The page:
Toggle Main Menu Toggle Search

Open Access padlockePrints

Deconstructing the Alcohol Harm Paradox: A Population Based Survey of Adults in England

Lookup NU author(s): Professor Eileen Kaner

Downloads


Licence

This work is licensed under a Creative Commons Attribution 4.0 International License (CC BY 4.0).


Abstract

BackgroundThe Alcohol Harm Paradox refers to observations that lower socioeconomic status (SES) groups consume less alcohol but experience more alcohol-related problems. However, SES is a complex concept and its observed relationship to social problems often depends on how it is measured and the demographic groups studied. Thus this study assessed socioeconomic patterning of alcohol consumption and related harm using multiple measures of SES and examined moderation of this patterning by gender and age.MethodData were used from the Alcohol Toolkit Study between March and September 2015 on 31,878 adults (16+) living in England. Participants completed the AUDIT which includes alcohol consumption, harm and dependence modules. SES was measured via qualifications, employment, home and car ownership, income and social-grade, plus a composite of these measures. The composite score was coded such that higher scores reflected greater social-disadvantage.ResultsWe observed the Alcohol Harm Paradox for the composite SES measure, with a linear negative relationship between SES and AUDIT-Consumption scores (beta = -0.036, p<0.001) and a positive relationship between lower SES and AUDIT-Harm (beta = 0.022, p<0.001) and AUDIT-Dependence (beta = 0.024, p<0.001) scores. Individual measures of SES displayed different, and non-linear, relationships with AUDIT modules. For example, social-grade and income had a u-shaped relationship with AUDIT-Consumption scores while education had an inverse u-shaped relationship. Almost all measures displayed an exponential relationship with AUDIT-Dependence and AUDIT-Harm scores. We identified moderating effects from age and gender, with AUDIT-Dependence scores increasing more steeply with lower SES in men and both AUDIT-Harm and AUDIT-Dependence scores increasing more steeply with lower SES in younger age groups.ConclusionDifferent SES measures appear to influence whether the Alcohol Harm Paradox is observed as a linear trend across SES groups or a phenomenon associated particularly with the most disadvantaged. The paradox also appears more concentrated in men and younger age groups.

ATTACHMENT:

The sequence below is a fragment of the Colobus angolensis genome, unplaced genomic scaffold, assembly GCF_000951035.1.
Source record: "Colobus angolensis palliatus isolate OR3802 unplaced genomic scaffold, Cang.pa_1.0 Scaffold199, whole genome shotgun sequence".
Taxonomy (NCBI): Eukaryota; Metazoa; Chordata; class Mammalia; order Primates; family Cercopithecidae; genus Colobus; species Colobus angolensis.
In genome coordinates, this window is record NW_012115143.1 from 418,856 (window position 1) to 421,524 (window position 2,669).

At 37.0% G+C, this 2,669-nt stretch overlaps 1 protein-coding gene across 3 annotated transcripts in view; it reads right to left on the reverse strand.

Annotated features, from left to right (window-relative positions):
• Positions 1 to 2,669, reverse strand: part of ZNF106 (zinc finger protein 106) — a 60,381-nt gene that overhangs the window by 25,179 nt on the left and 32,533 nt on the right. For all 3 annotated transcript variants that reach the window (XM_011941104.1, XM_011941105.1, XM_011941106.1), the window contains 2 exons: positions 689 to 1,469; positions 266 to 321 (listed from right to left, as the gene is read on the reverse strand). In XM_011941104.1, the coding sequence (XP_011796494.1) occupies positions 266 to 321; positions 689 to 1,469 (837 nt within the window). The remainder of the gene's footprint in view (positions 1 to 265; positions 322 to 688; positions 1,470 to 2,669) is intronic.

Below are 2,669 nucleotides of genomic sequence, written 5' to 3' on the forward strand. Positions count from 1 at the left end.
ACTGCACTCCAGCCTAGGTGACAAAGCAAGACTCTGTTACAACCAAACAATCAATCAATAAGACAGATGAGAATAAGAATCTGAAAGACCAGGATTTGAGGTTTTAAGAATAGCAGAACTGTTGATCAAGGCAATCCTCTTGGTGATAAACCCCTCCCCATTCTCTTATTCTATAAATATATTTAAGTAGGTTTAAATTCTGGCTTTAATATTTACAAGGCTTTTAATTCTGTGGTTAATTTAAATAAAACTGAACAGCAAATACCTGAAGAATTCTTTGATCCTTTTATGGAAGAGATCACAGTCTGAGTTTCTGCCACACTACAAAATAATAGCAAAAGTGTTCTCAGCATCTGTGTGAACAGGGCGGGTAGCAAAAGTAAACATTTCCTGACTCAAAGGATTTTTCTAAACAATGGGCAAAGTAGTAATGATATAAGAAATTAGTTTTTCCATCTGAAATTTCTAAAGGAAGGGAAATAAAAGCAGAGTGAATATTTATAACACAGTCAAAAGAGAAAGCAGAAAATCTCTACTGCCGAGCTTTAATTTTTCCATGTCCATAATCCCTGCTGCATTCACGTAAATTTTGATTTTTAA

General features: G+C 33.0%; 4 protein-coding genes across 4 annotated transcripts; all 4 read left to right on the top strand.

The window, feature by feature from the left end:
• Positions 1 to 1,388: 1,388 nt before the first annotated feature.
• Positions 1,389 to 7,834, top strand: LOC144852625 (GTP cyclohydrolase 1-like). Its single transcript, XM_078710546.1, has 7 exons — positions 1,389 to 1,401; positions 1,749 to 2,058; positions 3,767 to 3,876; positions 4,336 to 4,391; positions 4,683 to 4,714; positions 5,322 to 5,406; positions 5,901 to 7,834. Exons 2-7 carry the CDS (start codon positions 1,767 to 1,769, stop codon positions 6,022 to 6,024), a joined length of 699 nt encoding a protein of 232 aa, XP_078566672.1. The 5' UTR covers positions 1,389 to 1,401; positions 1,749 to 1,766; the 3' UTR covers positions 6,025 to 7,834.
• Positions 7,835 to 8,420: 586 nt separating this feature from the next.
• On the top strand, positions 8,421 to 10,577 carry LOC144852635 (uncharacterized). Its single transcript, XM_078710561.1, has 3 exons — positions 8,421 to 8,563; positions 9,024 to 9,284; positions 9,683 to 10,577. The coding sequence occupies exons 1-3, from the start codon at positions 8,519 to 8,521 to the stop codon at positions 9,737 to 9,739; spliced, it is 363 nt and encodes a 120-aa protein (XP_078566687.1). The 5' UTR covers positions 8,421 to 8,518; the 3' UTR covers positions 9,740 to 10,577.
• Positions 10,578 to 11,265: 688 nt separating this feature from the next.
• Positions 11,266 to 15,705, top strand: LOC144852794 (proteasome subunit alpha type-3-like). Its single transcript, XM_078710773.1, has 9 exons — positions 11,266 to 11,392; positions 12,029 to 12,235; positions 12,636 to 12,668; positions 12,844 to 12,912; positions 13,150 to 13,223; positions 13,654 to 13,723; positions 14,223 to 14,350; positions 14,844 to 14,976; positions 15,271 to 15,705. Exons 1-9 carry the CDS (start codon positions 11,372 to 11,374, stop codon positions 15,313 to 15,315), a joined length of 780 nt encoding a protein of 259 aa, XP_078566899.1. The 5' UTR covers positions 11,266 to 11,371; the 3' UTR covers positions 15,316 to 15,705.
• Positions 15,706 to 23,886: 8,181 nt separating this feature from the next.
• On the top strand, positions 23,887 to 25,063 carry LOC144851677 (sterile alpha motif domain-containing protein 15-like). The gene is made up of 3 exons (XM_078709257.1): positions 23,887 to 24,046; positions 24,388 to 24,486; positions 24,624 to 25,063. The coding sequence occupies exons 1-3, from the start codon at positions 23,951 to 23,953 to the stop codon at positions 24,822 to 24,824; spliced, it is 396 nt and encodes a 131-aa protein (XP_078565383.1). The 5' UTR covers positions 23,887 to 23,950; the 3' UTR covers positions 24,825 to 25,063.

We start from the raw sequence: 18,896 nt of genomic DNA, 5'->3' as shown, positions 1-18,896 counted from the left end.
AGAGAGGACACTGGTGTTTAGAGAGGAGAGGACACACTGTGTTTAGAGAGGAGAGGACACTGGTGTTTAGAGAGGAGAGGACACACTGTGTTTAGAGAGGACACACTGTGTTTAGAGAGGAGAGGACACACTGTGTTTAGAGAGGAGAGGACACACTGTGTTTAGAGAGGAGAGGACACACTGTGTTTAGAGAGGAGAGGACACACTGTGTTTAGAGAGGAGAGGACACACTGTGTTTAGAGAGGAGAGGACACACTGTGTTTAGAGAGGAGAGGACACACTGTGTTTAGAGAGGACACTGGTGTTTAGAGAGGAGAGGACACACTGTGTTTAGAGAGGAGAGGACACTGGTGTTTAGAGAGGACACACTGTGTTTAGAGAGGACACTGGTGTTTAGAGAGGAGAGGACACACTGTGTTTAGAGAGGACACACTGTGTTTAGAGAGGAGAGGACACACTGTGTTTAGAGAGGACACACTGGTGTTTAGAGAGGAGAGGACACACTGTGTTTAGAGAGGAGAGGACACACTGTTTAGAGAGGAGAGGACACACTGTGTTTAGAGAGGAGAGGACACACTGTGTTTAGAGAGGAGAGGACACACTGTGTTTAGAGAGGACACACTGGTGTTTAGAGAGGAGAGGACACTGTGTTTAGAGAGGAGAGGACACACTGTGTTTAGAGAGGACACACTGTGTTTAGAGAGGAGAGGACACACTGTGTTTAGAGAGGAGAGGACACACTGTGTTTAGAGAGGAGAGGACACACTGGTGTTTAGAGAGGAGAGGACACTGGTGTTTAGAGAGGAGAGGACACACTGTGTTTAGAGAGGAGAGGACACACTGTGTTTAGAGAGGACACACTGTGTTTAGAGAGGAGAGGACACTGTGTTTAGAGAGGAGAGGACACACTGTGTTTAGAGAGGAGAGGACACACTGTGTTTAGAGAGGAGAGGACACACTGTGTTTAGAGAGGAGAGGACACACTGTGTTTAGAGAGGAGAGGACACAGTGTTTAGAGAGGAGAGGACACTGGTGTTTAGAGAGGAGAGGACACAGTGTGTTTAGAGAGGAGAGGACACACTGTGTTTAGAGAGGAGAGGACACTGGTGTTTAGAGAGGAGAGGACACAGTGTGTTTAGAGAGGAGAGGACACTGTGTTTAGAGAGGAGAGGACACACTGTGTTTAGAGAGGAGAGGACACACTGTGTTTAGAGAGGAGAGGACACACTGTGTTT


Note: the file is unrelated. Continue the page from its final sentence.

Publication metadata

Author(s): Beard E, Brown J, West R, Angus C, Brennan A, Holmes J, Kaner E, Meier P, Michie S

Publication type: Article

Publication status: Published

Journal: PLoS One

Year: 2016

Volume: 11

Issue: 9

Online publication date: 28/09/2016

Acceptance date: 23/07/2016

Date deposited: 03/01/2017

ISSN (print): 1932-6203

Publisher: Public Library of Science

URL: http://dx.doi.org/10.1371/journal.pone.0160666

DOI: 10.1371/journal.pone.0160666


Altmetrics

Altmetrics provided by Altmetric


Actions

Find at Newcastle University icon    Link to this publication


Share